Steelers 2015 Draft Needs: Nose Tackle

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The calendar is quickly flipping through the month of April, and each day brings us closer and closer to the 2015 NFL Draft. By now, teams should have by and large accomplished everything that they have set out to do in terms of free agent roster building, which means that their sole focus is now preparing for the draft.

The Pittsburgh Steelers have finally been able to clear the Troy Polamalu hurdle and settle into their pre-draft roster. We have broken down the Steelers’ moves at each position in free agency in terms of re-signings, free agent additions and subtractions, cuts, and retirements, so now we begin the final process: determining draft needs.

We will continue our focus to the defensive side of the ball as we seek to determine the areas in greatest need of being address in next week’s draft for the Steelers. The second defensive position up for further examination is the nose tackle, where Pittsburgh retains all three players who lined up there last season.

Naturally, discussion of the nose tackle position begins with Steve McLendon, who has been the Steelers’ full-time starting nose tackle for the past two seasons since Casey Hampton departed.

McLendon has been around, of course. Originally entering the league as an undrafted free agent in 2009, he began his career primarily working as a defensive end before gradually getting more work inside, ultimately starting one game when both Hampton and Chris Hoke went down in 2011.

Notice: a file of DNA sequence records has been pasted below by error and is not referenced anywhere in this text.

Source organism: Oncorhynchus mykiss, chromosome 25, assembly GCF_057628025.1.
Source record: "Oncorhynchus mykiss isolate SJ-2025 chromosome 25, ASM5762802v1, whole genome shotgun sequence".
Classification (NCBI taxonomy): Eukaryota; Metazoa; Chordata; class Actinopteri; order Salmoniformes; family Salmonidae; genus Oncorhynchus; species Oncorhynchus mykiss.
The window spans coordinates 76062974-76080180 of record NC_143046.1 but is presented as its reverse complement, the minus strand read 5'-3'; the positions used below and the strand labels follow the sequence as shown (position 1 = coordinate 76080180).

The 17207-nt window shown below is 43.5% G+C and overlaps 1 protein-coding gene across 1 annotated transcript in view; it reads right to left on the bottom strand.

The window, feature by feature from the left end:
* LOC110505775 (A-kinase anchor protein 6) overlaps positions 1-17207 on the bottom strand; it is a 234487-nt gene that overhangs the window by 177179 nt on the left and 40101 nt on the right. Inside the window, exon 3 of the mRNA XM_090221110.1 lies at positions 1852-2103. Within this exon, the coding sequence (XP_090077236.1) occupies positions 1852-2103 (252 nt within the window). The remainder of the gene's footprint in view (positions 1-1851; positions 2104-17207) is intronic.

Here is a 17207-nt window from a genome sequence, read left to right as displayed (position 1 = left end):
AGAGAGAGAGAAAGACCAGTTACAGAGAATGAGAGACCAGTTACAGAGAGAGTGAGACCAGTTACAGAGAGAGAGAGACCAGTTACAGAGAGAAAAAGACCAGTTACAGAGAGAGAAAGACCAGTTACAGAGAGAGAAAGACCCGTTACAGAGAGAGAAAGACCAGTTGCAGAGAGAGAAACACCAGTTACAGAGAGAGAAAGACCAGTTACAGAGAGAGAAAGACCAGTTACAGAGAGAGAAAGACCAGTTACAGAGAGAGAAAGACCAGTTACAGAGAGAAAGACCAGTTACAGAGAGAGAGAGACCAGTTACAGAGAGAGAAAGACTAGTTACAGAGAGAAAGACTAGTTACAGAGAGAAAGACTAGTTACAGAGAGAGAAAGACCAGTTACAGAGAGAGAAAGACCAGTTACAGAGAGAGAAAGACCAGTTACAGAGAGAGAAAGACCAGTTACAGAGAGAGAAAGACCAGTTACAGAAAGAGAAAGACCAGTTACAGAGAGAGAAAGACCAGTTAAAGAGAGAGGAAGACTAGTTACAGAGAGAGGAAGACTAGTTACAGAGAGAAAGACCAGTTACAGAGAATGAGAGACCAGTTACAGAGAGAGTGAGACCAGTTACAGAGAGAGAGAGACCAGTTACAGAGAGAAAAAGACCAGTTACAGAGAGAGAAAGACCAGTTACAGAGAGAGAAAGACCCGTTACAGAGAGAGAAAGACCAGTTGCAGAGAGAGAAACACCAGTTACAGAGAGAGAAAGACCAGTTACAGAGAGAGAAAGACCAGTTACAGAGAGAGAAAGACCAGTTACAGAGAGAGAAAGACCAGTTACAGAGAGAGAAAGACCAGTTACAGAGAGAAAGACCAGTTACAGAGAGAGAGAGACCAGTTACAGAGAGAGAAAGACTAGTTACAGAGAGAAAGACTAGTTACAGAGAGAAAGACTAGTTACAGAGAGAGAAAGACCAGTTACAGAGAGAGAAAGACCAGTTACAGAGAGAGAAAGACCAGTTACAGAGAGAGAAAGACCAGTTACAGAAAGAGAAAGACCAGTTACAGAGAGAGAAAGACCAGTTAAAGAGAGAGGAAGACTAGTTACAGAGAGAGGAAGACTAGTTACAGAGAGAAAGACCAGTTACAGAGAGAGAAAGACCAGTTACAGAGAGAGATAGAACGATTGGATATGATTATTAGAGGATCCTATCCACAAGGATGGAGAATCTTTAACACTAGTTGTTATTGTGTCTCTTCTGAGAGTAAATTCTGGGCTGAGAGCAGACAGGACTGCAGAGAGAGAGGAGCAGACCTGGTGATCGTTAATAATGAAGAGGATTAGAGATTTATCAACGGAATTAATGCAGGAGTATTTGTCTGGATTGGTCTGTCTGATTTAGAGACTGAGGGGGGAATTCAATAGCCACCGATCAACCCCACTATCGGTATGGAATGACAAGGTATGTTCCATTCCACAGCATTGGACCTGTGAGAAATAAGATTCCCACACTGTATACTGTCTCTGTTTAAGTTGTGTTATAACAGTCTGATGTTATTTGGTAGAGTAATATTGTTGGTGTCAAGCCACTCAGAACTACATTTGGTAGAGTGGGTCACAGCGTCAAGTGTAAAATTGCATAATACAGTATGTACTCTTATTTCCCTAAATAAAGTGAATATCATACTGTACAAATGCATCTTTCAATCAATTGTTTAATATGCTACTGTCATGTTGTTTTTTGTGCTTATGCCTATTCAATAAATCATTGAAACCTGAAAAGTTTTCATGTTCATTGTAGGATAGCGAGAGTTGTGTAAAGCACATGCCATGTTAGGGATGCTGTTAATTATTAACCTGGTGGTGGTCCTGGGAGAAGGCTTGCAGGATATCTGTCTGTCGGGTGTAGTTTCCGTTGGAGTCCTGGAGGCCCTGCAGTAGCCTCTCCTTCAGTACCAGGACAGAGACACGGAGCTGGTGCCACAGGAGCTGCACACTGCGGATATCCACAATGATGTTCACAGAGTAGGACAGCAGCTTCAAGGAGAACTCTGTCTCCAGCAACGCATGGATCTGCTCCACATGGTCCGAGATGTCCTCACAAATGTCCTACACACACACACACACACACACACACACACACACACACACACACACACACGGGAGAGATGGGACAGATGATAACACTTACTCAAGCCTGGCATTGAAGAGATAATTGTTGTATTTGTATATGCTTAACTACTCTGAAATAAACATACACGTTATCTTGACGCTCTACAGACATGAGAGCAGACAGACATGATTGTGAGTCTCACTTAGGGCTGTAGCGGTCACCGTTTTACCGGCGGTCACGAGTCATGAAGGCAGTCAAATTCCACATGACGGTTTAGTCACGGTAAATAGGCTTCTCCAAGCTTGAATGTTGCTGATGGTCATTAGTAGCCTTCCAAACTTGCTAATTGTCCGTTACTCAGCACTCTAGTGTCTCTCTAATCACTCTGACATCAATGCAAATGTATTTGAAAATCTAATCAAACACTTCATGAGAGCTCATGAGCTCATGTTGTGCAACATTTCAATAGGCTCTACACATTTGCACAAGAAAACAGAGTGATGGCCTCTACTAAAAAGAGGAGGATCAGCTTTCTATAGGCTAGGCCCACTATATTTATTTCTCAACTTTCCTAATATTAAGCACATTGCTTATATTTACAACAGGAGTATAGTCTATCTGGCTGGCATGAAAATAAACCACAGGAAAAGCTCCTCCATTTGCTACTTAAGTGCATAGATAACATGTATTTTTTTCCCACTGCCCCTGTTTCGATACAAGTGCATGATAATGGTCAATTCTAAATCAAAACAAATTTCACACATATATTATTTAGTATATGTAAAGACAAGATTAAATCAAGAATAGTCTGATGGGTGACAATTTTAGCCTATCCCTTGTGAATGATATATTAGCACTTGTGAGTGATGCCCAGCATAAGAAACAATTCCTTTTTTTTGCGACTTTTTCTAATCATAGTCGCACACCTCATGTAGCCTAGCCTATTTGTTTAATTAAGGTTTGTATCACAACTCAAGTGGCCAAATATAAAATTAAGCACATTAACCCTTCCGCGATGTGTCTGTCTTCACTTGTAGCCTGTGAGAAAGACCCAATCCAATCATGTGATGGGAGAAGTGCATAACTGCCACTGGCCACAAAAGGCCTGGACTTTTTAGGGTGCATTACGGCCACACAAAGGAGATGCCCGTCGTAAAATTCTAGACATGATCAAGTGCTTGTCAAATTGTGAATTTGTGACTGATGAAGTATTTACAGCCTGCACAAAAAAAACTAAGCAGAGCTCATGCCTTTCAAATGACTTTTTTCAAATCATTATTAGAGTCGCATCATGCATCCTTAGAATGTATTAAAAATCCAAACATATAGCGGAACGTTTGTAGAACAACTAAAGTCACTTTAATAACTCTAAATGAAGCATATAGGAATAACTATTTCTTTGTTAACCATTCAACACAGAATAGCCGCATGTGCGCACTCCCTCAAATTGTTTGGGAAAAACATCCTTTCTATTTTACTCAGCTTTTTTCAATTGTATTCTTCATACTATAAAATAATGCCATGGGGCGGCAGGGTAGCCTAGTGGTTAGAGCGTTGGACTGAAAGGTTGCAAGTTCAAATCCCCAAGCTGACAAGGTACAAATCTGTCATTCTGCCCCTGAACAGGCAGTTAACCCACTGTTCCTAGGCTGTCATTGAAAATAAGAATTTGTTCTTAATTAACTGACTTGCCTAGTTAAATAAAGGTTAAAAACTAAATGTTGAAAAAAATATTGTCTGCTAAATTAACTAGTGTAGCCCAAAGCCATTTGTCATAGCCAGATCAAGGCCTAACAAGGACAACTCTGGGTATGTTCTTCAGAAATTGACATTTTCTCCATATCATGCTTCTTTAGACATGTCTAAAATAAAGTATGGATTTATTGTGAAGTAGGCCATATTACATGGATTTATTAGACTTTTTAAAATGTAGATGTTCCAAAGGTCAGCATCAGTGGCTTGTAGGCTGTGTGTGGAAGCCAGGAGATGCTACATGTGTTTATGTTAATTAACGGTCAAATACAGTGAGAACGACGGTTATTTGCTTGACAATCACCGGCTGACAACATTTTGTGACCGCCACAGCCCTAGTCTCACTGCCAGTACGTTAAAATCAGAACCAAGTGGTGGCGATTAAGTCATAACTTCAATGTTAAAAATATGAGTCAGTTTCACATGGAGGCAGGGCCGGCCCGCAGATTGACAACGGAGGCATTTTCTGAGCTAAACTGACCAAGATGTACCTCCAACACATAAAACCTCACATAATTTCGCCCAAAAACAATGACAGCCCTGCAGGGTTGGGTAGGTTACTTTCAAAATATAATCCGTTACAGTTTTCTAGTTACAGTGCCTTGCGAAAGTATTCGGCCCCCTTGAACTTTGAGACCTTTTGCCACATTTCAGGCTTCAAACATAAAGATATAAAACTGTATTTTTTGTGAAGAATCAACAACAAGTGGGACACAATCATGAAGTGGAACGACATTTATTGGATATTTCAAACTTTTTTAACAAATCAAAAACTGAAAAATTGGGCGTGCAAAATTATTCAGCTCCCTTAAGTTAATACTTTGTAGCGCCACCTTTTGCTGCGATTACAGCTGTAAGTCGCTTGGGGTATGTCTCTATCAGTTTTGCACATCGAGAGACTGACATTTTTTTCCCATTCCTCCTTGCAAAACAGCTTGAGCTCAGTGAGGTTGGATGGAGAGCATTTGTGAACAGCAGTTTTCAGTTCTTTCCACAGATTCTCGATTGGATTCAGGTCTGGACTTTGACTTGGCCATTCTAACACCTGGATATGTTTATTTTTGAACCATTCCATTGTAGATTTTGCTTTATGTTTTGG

In 2012, McLendon got limited snaps, but impressed during his brief spurts on the field, recording two sacks and forcing a fumble. He was signed to a three-year contract following that season and entered the starting lineup.

He is now in the last year of that contract, and he has acclimated himself well to the position in that time, with the main concern being his durability. He has missed six games due to injury in the past two years, and played hurt through much, if not most of that time.

Behind McLendon on the depth chart who certainly is not criticized for being undersized for the position, that being the 6’7”, 350 lbs. Daniel McCullers, a late-round second-year player who played above expectations as a rookie and who has received positive commentary for the work that he has put in during his first full offseason.

McCullers is a player who has struggled with his size in the past, among other issues, but the belief is that in a professional environment, he can remain focused. His power on the field is evident, but he must improve his awareness in terms of ball location and double teams.

The last option at nose tackle is Cam Thomas, who started most of last year at defensive end, but was the first primary injury replacement for McLendon last year. He has fallen on the depth chart at both spots, but should be more serviceable in this lesser role.

The nose tackle position is an interesting one in terms of assessing need, because McLendon’s long-term viability could be considered in question, while we still have much to learn about McCullers’ ceiling. With McLendon in the final year of his contract and exhibiting signs of recurrent injury, and being one of the older defenders, might the Steelers want to jump on the chance at grabbing another nose tackle if it’s there waiting for them? I would lean toward no, but it could be a temptation.

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